KNOXVILLE — The future of the Tennessee-Memphis basketball series remains uncertain.
There are no questions about the present, though.
The visitors from West Tennessee rode hot shooting to a 21-point lead, and Gerron Johnson's two 3-pointers doused the Volunteers' comeback hopes as the Tigers won 85-80 in front of an energized Thompson-Boling Arena crowd that included new Tennessee football coach Butch Jones and Kansas City Chiefs safety Eric Berry.
"They came out and hit us in the mouth, and we didn't respond to it until 15 minutes left in the game," said Tennessee guard Josh Richardson, who scored a career-high 20 points. "We weren't getting in them [defensively] like we usually do. We were playing a bit timid.
"I don't know what really happened, but we can't come out like that. That's really upsetting. Film on that ain't going to look too pretty, and I'm going to leave it at that."
The talk all week focused on the future of the series. It once seemed dead with Memphis coach Josh Pastner's desire to discontinue it, but the week ends with discussions between the two sides ongoing and the resumption of it after next season seeming more likely than it did a few days ago.
Based on the first 25 minutes, Pastner may consider changing his tune.
"You can't dig yourself a hole because of lack of effort," Tennessee coach Cuonzo Martin said. "You put yourself in a tough situation and you fight your way out of it. We did a poor job in the first half with our transition defense."
Memphis (10-3) shot 64 percent in the first half, with playmaking point guard Joe Jackson, swingman Adonis Thomas and high-flying guard D.J. Stephens combining for 29 points. The Tigers scored 22 in the paint and outscored the Vols 9-0 in transition. Tennessee made just eight of 29 shots, and Jarnell Stokes played just eight minutes and sat the half's final 9:50 after he was whistled for his second foul on a questionable charging call.
"They was doing whatever they wanted to do," said Vols center Kenny Hall, who scored 13 points and grabbed 11 rebounds. "That was just a letdown. We wasn't playing tough ball in the first half."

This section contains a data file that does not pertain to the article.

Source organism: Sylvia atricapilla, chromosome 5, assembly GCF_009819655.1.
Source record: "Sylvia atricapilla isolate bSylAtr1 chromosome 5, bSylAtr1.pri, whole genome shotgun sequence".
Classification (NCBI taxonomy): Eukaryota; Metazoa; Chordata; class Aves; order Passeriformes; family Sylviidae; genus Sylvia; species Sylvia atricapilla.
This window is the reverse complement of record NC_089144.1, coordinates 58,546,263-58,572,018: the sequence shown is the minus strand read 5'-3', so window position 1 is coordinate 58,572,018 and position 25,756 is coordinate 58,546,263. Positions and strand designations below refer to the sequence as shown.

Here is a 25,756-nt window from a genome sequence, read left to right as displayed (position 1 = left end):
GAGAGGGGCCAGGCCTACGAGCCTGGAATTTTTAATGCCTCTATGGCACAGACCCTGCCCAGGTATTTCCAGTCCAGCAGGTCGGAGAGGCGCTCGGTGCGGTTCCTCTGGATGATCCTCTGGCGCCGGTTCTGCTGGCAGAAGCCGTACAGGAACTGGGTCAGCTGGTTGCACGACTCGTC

After closing out the first half on a 22-9 run, the Tigers extended the lead to 60-39 with 14 minutes remaining in the game, and Jordan McRae had seen enough.
"I said, 'Let's go, we don't have anything to lose,'" he recalled of his message to his teammates. "'We might as well play as hard we can.'"
The junior scored 12 quick points in the second half, and Tennessee (8-4) chipped away at the deficit. McRae's 26 points included four 3-pointers during an 18-9 run that trimmed the Memphis lead to 10 points. Richardson scored twice, and two baskets off offensive rebounds by Stokes made it 69-64 Memphis with five minutes remaining.
"Josh and Jordan kept us in [the game] scoring the basketball," Martin said. "I thought both those guys did a better job in the second half of attacking the rim and making plays. We did a good job outrebounding those guys."
Two Johnson daggers, both over McRae from nearly identical spots on the left wing in front of the Memphis bench, quelled the arena's growing buzz.
"After the game I told the team that was definitely my fault," McRae said, visibly bothered when discussing the sequence. "I know the loss isn't because of me, but we're down six and he hits two 3s back to back. It's a whole different ballgame if he doesn't hit those shots."
Shaq Goodwin's three-point play following Richardson's blown dunk pushed the Memphis lead back to 11, and Thomas, who finished with 18 points, answered a McRae drive. Chris Crawford's free throws pushed Tennessee's deficit back to six with 41 seconds on the clock.
"They made some big shots," Martin said. "They had guys step up and make big plays."
Jackson finished with 20 points, four rebounds and seven assists as Memphis became just the fifth road team to beat Tennessee in Knoxville in Martin's two seasons.
"If we would've have played like the first half," Hall said, "there wouldn't have been a need to make a comeback. We put up a good fight. [But] we lost that game in the first half."
Patrick Brown has been the University of Tennessee beat writer since January 2011. A native of Memphis, Brown graduated from UT in May of 2010 with a bachelor’s degree in Journalism/Electronic Media and worked at the Knoxville News Sentinel for two years on the sports editorial staff and as a freelance contributor. If it’s the NBA, the NFL or SEC football and basketball, he’s probably reading about it or watching it on TV. Contact him ...